The c-Jun NH2-terminal kinases (JNKs) are MAPKs traditionally considered stress-activated protein kinases. This subfamily includes JNK1 and JNK2, which are ubiquitously expressed, and JNK3 which is expressed mainly in the heart, brain and testis 14. JNKs can regulate cell proliferation, apoptosis, migration, cytoskeletal rearrangements, inflammation, metabolic disease, neurodegenerative disease, oncogenesis and cancer progression 15. JNK is activated by inflammatory cytokines, and environmental stresses including UV irradiation, osmotic stress, redox stress and mechanical stress 16. JNK stimulates activation of the AP-1 transcription factor, resulting in the expression of inflammatory genes such as monocyte chemotactic protein-1 (MCP-1), IL-8 17,18 and VCAM-1 19.
JNK has been shown to be activated in response to onset of laminar shear, and its activation appears to involve G proteins, PI3K gamma, small GTPases, Src and the upstream kinase MEKK1 20–22. JNK has also been implicated in atherosclerosis since both feeding mice the JNK inhibitor SP600125 and genetic deletion of JNK2 decreased atherosclerotic plaque formation in ApoE−/− mice 23. These links between JNK, inflammation and atherosclerosis prompted us to investigate the activation of JNK in the context of fluid shear stress, ECM remodeling and atherosclerosis.
Bovine aortic endothelial cells (BAECs) were cultured as described 13. Laminar or oscillatory flow was applied to cells on coverslips using a parallel plate flow chamber 13. For Western blots, cells were lysed in SDS sample buffer and run on SDS polyacrylamide gels, transferred to PVDF membranes and probed with antibodies according to standard protocols. For immunoprecipitations, cells were lysed in buffer with 1% Triton X-100 and 0.5% NP-40 plus protease and phosphatase inhibitors, incubated with primary antibody and protein G-Sepharose, then beads were washed and eluted with SDS sample buffer. Eluates were analyzed by Western blotting as above. Immunohistochemistry was performed essentially as described 7. For details see online supplemental information.
JNK is typically activated by phosphorylation by the MAPK kinases (MAPKKs), MKK4 and MKK7, which phosphorylate T183 and Y185 on JNK within the activation motif Thr-Pro-Tyr 24. In bovine aortic endothelial cells (BAECs), both total and phospho-specific JNK antibodies recognized a major p54 and minor p46 band, which co-migrate with JNK2 and JNK1 (Fig. 1A). The p54 JNK2 band was 5.2-fold more intense than the p46 JNK1 band (Fig. 1B), thus, subsequent studies focused on the p54 band. However, the minor p46 JNK1 band behaved similarly in all of the assays.
Previous studies demonstrated that onset of shear stress stimulated JNK activity maximally at 30–60 min 21,25 (and our unpublished data, 2007). To determine whether the activation of JNK by shear stress depends on the subendothelial matrix, BAECs were plated on glass slides coated with either Coll I, matrigel (MG, a solubilized basement membrane preparation) or FN for 4 h, which is sufficient time to spread and form a confluent monolayer. Cells were then subjected to laminar shear stress (12 dynes/cm2) in a parallel plate flow chamber for 45 minutes. Cells on FN showed a marked increase in JNK phosphorylation in response to flow, whereas cells on MG or Coll showed little or no activation compared to static controls (Fig. 1C).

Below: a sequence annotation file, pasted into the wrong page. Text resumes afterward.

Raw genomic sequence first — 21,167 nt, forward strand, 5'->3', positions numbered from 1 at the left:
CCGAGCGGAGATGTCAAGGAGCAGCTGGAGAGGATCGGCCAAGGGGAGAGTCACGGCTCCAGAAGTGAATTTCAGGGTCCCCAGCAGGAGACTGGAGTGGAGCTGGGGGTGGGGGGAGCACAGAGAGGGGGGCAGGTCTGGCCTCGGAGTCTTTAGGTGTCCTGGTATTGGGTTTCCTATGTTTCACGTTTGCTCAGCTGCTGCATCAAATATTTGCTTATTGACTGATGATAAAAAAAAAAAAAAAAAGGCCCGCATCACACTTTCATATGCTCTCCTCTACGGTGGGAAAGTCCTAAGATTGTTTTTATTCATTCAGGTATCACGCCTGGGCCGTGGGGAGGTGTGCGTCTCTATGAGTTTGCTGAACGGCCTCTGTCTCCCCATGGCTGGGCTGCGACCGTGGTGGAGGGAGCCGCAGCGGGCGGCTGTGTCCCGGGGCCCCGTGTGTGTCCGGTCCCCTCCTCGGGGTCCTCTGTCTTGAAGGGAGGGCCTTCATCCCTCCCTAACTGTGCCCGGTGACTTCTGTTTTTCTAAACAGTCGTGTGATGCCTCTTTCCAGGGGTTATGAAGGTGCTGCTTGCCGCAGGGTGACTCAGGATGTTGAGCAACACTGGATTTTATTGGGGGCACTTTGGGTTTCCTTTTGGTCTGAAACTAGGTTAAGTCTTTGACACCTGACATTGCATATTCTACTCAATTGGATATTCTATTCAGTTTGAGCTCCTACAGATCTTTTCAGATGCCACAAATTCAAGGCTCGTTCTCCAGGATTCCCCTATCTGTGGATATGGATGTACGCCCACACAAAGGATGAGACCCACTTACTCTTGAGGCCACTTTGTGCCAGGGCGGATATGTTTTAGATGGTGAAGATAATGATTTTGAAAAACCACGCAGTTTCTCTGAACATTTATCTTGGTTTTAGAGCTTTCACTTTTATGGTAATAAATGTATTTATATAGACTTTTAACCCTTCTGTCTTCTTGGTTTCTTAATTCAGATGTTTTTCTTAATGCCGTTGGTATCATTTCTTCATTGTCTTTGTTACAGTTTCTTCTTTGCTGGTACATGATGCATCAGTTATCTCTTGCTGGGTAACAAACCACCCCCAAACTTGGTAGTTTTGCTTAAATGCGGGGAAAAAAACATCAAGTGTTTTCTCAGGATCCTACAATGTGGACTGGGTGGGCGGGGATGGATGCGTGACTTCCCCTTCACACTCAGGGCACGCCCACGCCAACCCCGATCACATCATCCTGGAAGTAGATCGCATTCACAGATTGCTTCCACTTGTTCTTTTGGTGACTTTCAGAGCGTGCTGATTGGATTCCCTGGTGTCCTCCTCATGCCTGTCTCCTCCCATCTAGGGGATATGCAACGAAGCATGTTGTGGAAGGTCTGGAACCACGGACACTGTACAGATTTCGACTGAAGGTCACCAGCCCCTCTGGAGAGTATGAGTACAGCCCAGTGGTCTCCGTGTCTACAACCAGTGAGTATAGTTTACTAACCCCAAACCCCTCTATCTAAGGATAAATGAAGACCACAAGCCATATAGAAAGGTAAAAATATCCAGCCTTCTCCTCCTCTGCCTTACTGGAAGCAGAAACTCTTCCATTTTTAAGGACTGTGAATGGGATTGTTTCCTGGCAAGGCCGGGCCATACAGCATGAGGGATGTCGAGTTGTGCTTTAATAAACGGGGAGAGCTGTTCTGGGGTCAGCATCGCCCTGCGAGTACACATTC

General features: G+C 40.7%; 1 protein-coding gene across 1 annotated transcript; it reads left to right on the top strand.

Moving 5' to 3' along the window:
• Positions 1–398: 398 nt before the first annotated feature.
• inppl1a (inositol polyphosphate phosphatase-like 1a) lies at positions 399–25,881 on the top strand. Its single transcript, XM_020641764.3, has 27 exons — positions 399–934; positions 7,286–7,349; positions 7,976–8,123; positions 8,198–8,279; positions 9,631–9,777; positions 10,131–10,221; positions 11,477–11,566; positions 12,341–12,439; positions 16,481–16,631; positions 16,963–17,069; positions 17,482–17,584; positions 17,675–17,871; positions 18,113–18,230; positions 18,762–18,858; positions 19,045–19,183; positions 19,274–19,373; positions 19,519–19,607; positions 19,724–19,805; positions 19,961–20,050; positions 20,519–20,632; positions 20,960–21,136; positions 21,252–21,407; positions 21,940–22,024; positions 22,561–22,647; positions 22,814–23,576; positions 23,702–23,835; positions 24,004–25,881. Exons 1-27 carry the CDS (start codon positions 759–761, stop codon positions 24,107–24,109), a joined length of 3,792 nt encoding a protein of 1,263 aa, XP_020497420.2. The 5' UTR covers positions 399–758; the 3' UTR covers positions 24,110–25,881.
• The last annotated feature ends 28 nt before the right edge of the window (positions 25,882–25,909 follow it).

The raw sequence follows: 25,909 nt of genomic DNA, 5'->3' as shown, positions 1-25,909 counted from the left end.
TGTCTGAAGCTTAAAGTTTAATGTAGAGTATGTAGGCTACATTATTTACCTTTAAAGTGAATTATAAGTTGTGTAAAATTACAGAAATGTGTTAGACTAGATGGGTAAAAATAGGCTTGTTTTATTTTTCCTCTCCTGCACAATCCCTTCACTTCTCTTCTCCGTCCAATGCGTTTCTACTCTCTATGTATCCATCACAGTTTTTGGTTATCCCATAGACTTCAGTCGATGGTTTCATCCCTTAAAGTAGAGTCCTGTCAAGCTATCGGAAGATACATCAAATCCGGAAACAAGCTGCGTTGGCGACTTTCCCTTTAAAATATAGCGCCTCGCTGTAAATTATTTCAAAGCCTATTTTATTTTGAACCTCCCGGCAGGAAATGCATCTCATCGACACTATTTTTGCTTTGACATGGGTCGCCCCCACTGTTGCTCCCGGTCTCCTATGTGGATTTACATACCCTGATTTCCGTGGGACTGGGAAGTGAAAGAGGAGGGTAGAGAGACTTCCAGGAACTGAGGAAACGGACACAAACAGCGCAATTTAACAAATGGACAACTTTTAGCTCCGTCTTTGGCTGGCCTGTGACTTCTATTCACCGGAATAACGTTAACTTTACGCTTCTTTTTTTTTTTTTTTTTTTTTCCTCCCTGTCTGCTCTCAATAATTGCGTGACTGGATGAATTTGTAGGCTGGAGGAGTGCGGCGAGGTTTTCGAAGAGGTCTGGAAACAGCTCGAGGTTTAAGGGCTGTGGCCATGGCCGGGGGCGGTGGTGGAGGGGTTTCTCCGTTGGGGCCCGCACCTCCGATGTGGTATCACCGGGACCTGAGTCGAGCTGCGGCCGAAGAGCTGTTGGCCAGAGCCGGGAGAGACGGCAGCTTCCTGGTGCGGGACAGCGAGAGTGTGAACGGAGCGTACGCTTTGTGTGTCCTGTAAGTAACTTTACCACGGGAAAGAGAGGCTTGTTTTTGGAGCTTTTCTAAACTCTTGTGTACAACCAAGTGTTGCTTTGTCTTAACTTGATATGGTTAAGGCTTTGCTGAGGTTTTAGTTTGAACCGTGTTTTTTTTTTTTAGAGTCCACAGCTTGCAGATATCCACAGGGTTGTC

Atheroprone regions of arteries in vivo experience complex flow patterns that are often modeled in vitro by oscillatory flow. To determine whether the effect of ECM also applies to longer term stimulation by oscillatory flow, BAECs plated on different matrices were exposed to oscillatory shear for 18 hours. Activation of JNK was again highly matrix-dependent with a significant increase in JNK in response to flow seen only in cells on FN (Fig. 1D). Additionally, cells on FN exposed to 18 hours of laminar shear showed low JNK phosphorylation as compared to cells exposed to oscillatory flow (Fig. 1E).
Previous studies showed that a number of flow-dependent signals are initiated downstream of de novo integrin binding to the ECM beneath the endothelium, which rapidly occurs after their conversion to a high affinity state 6,10,26. Given the matrix-specificity of JNK activation by shear stress, we next asked whether new integrin ligation following flow mediates this response. To test this idea, BAECs that were stably adherent to FN were pre-incubated for 1 hour with either the anti-FN antibody 16G3, which blocks integrin binding sites on FN, or the control antibody 11E5, before being exposed to the acute onset of laminar shear stress. Treatment with anti-FN antibody under these conditions does not cause cell detachment or disruption of cytoskeletal organization but prevents formation of new integrin binding following integrin activation by shear 10,26,27. Blocking FN abrogated JNK phosphorylation in response to shear stress, indicating that new integrin ligation is required for activation of JNK by flow (Fig. 2).